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  • Writer's pictureShaun Pascoe

Case Study: Prosecution Negotiations Result in Dropping Firearm and Theft Charges


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Charges


  1. Possess cartridge ammunition (Section 124(1) of the Firearms Act 1996); and

  2. Theft x2 (Section 74 of the Crimes Act 1958).


Both charges required the prosecution to prove all elements of the offence beyond reasonable doubt.


Court




Summary of Facts


The police executed a Firearm Prohibition Order compliance search on our client’s alleged associate (‘the associate’). During the search, Police located cartridge ammunition and two (2) stolen motorcycles. The combined value of the stolen motorcycles was $23,400.


The associate was not home at the time the police executed the search warrant, but was later

interviewed. He told police during the interview that our client was responsible by delivering the motorcycles to his address.


This information caused the police to arrest our client and interview him on allegations of illegally possessing ammunition, and the theft of two motorcycles.


Our client was serving sentence at the time for unrelated matters. Upon consideration of the

prosecution brief, it was apparent that the case against our client was circumstantial in that:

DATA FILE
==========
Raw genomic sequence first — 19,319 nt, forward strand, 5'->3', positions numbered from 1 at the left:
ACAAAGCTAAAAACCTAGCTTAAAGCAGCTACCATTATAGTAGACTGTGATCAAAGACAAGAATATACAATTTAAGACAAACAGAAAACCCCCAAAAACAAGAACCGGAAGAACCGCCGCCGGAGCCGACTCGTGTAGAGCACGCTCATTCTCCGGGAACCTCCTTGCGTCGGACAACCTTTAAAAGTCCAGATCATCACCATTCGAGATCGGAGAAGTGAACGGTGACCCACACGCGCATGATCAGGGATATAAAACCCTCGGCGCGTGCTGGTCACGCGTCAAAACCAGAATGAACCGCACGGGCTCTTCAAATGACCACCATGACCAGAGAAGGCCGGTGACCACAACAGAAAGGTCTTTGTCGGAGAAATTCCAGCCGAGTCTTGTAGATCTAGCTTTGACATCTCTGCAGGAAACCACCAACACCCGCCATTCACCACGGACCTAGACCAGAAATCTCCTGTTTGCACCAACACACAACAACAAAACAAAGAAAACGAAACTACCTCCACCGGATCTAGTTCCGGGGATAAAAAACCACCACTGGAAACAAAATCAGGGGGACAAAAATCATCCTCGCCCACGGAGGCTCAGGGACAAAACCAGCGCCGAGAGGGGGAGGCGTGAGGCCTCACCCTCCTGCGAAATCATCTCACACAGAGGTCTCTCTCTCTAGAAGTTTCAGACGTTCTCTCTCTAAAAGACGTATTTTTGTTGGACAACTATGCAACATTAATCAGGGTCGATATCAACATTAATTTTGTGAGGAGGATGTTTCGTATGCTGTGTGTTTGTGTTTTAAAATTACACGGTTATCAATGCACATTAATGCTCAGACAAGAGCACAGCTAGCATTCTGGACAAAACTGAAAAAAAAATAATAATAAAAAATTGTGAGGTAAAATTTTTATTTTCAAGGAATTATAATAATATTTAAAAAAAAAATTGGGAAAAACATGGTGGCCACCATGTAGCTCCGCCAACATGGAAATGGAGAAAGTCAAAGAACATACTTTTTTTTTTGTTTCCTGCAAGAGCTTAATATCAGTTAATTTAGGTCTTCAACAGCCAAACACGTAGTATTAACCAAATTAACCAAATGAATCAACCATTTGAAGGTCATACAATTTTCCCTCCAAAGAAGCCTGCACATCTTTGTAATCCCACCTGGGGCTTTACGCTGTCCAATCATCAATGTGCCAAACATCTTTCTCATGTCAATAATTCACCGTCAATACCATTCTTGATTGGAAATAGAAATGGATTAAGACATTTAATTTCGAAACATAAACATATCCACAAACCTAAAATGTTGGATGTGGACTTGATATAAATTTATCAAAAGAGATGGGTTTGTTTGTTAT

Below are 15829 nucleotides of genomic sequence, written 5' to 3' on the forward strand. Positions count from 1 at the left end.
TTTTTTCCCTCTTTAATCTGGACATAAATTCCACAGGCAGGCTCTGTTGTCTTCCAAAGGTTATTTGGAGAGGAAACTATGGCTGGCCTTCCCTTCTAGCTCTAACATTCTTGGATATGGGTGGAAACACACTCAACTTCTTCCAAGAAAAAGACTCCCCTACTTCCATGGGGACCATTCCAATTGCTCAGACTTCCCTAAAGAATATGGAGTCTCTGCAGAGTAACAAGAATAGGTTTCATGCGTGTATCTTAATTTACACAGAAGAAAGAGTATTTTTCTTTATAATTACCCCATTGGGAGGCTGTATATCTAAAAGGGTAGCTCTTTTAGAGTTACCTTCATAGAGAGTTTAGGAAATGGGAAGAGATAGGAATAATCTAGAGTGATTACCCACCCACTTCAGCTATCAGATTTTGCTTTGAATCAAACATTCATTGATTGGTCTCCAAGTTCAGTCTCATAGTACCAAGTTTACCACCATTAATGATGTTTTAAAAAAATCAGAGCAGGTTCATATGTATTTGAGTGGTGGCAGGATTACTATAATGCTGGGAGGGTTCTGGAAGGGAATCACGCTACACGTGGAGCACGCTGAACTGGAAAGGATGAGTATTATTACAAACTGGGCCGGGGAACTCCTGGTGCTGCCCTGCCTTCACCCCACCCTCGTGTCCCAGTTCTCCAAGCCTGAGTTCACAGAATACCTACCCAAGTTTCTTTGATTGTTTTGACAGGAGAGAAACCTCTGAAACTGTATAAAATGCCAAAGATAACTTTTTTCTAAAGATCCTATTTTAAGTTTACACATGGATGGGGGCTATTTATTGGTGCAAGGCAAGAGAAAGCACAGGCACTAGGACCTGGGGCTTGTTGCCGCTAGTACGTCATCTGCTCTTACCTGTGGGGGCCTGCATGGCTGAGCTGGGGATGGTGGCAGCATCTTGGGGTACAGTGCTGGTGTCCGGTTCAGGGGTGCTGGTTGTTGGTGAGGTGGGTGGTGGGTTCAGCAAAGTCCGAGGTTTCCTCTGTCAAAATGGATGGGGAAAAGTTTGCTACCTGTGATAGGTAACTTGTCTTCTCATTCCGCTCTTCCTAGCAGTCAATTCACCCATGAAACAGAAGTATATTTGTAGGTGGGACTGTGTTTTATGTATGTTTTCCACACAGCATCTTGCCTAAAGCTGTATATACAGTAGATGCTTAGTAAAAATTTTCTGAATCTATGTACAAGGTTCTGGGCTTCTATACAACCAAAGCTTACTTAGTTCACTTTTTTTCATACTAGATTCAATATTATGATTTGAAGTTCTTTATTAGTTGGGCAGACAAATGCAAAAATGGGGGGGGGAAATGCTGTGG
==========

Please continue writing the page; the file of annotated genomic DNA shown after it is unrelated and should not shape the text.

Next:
• There was no direct evidence that our client actually stole the two motorcycles

  • Our client was not found in possession of the prohibited items;

  • There was no forensic evidence (fingerprints, DNA) that would establish our client’s possession of the items.

  • The complainant who was initially interviewed and told police our client delivered the items did not make a sworn statement.

  • A photograph which depicted two motorcycles in our client’s possession on a previous date, did bear a strong resemblance to the stolen motorcycles, but beyond this likeness, it could proved that the motorcycles in the photos and those found in the garage were one and the same.

  • Our client made no admissions in his police interview.


What Happened at Court?


Summary case conference negotiations occurred with the prosecution prior to the first listing of our client’s case. The circumstantial nature of the prosecution case was discussed at length with the prosecution.


The position that we conveyed to the prosecution was that there was plainly, no direct evidence that our client had at any stage taken possession of the items found in the associate’s garage, and that the circumstantial, or indirect evidence was not of sufficient weight to secure a conviction should the matter proceed to trial.


In short, the evidence contained in the brief did not establish the crucial elements of identity or possession relevant to both charges. Moreover, it was asserted that the evidence of the associate should not be regarded as reliable or compelling.


The prosecution accepted our submissions on the strength of the case and all charges were withdrawn on a without costs basis.


Court Outcome


All charges withdrawn and no costs sought as agreed.


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